You have seen your dolls face slowly emerge. Well, get ready to meet your girl! Once the shadow and liner are applied, she will look complete.
As with any customizing work, there are various ways to apply the eye shadow on a doll. Through experimentation, I found two that build on each other and work great for me: a single and a multiple color technique.
Do not forget to switch between eyes as you are building the eye shadow. Also, keep looking at the doll in a mirror as you work to make sure the paint blends evenly over both eyes.
The simplest possible way is to use a single color and water or extender. If you are just starting repainting, this is probably your best bet. Not only is it simple to do, but also this basic technique can be used for applying multiple layers of different paint on the same eye. Once you get a feel for the way the paint dilutes and flows you may want to try the more complex technique. With some colors choices, browns for example, you may even do it on the same doll.
For the single color technique, you may choose whatever color you please as long as it dilutes well. For example, forest green can be "lightened" up very nicely as more water is added, while most browns stay pretty much the same shade as in the bottle. Dark green remains such when it is diluted lightly. At the same time it can be lightened considerably as you add more water or extender. For the simple technique, I always use water as it evaporates fairly fast.
Take a small amount of paint and lightly dilute it with water - until it flows easily but is still on the thicker side. Apply it only over the eyelids of the doll. Wash your paintbrush and dampen it slightly with clean water. Starting at the upper edge paint you just applied, use the damp paintbrush to slightly "pull" the color up and away from the eye. You will notice that the color will become more translucent as the water on your brush will dilute it. Let dry just a tad then repeat with a clean damp brush until you are satisfied with the shape and lightness of the eye shadow.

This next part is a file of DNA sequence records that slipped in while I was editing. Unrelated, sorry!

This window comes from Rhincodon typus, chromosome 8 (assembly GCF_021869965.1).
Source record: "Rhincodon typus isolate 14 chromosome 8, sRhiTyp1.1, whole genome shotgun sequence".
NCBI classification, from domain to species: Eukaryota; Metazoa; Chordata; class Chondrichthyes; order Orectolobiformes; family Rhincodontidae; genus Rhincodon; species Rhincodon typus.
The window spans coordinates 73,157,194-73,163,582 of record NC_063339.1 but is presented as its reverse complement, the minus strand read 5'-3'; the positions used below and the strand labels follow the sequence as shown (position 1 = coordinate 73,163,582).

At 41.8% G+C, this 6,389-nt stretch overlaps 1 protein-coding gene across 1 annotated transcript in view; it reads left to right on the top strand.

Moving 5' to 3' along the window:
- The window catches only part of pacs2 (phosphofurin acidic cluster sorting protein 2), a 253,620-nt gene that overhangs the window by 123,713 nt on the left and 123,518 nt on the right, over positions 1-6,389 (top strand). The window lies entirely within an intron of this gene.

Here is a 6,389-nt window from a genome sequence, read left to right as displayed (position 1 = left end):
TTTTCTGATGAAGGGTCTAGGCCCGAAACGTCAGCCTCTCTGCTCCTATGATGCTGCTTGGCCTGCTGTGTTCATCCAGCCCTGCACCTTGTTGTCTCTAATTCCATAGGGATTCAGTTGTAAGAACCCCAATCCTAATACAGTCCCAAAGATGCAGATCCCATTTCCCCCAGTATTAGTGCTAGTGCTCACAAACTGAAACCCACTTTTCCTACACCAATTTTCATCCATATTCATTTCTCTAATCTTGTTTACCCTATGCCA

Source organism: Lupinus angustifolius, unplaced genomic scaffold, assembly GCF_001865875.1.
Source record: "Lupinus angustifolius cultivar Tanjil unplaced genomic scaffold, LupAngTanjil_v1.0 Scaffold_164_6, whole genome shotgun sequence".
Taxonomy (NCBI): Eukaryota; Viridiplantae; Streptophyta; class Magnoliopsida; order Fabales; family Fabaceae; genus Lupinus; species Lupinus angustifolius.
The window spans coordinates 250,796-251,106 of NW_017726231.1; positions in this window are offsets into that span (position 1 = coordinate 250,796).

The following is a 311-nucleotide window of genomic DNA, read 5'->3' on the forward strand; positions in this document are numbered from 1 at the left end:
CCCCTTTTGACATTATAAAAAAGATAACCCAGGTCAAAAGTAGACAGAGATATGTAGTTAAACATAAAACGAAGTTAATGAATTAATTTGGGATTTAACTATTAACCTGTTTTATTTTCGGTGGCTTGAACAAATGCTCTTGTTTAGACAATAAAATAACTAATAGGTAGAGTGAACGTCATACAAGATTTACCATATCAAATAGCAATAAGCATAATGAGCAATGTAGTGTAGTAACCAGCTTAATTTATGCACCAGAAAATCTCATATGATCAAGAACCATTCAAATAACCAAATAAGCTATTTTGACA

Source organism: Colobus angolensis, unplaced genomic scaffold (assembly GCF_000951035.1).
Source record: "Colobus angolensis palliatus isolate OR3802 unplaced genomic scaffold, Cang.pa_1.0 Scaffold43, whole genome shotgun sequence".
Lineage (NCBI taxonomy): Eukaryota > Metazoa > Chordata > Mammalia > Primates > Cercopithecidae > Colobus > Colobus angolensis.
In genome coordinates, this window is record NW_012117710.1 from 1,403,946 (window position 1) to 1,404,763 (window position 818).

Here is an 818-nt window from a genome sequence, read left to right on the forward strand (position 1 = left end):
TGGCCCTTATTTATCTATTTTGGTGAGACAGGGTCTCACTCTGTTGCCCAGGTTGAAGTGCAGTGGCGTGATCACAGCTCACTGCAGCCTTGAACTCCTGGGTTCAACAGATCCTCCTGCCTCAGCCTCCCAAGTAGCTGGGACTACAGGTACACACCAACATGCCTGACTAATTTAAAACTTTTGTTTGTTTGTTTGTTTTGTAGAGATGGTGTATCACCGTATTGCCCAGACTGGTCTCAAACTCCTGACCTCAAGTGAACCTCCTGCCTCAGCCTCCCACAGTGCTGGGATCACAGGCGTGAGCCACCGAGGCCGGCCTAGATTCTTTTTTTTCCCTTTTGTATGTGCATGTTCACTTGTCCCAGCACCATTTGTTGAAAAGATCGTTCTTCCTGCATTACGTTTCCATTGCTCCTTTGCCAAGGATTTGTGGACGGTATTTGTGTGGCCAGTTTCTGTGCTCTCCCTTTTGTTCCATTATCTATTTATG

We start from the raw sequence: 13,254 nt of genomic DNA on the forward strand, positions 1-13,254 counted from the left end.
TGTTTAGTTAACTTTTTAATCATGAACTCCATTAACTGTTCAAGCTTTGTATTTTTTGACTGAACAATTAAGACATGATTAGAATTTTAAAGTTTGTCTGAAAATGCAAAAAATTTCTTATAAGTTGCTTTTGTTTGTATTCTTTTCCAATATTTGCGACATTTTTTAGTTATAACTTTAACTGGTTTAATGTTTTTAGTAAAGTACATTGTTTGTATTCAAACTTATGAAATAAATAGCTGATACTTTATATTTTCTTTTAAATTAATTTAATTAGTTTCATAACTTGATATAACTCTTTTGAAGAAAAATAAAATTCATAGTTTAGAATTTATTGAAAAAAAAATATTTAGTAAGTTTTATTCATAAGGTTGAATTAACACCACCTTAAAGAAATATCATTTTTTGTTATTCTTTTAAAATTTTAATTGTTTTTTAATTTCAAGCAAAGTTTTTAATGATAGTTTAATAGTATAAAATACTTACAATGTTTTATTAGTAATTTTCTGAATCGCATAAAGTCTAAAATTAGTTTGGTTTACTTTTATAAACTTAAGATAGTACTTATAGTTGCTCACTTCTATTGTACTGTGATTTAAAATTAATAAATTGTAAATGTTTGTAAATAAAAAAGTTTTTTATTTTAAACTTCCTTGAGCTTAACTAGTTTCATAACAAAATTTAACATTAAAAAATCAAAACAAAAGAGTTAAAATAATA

On the first pass, do not try to pull the paint all the way up to the eyebrow even if you want it to reach that high on the finished doll. Do so gradually as that will lighten the paint up more progressively, thus, giving you a more finished look.
Once you are comfortable using a single color, it is time to try layering multiple colors of paint. I started with browns as there are so many shades available that work well together.
When layering the different colors, instead of water you may choose to use what is called an extender. It can be find in any store that carries acrylic paints right alongside. While in the bottle, it has a milky color, however, when it is added to paint it only lightens up the color and makes it more translucent. The latter is perfect for colors that are hard to lighten with water, yet essential to eye shadow - pinks and light purples come to mind.
Most painters prefer using an extender to water as the later evaporates much faster. You will have to keep adding more water to your paint or work at a faster pace. Every time you add more water to work on the same doll, you run the risk of coming up with a slightly different shade. This can be frustrating when you are finished only to realize that the eye shadow blends differently. On the other hand, extender, aptly named, allows you more time to blend. There is even time to wipe the paint off should you choose to do so. At the same time, you will have to wait longer between coats.
To use the multiple color technique you need at least two complimentary colors - one darker then the other. Please feel free to use as many as you like. Repainting is by no means a science and experimentation leads to the most unexpected and delightful results. Find out what works for you. For the sake of clear explanation, I will explain the technique using three shades of what-ever-you-like: light, medium and dark. When selecting the colors, you must make sure they are distinctly darker or lighter from each other. Dolls (especially Barbie®) are made in such small scale that it is very hard for the human eye to make out like colors.
Start the eye shadow by diluting the light and applying it as said explained in the simple technique. You do not have to do as much blending or lighting up of the color as the other two shades will compensate for that. Once, the light layer is dry proceed to dilute the medium. This time when applying it you have two choices where to begin. On women's eye shadow, you may have a light eyelid with darker shading outlining. The latter lightens as it goes up to meet the eyebrow. The alternative is to have a dark eyelid, which gradually lightens up as it moves away from the eye.
If you want the light eyelid, then apply the medium color outlining the upper edge of the doll's eyelid. "Pull" the paint up halfway to the eyebrow as the lighter color is already there. Use the dark shade to define eyelid edge even further. Almost no blending is needed as this color is meant to simulate the crease over the eyelid usually deep in shadow.
You are now full done with the eye shadow. The only thing your doll needs to start looking human is:
Your comments and suggestions are always welcome.
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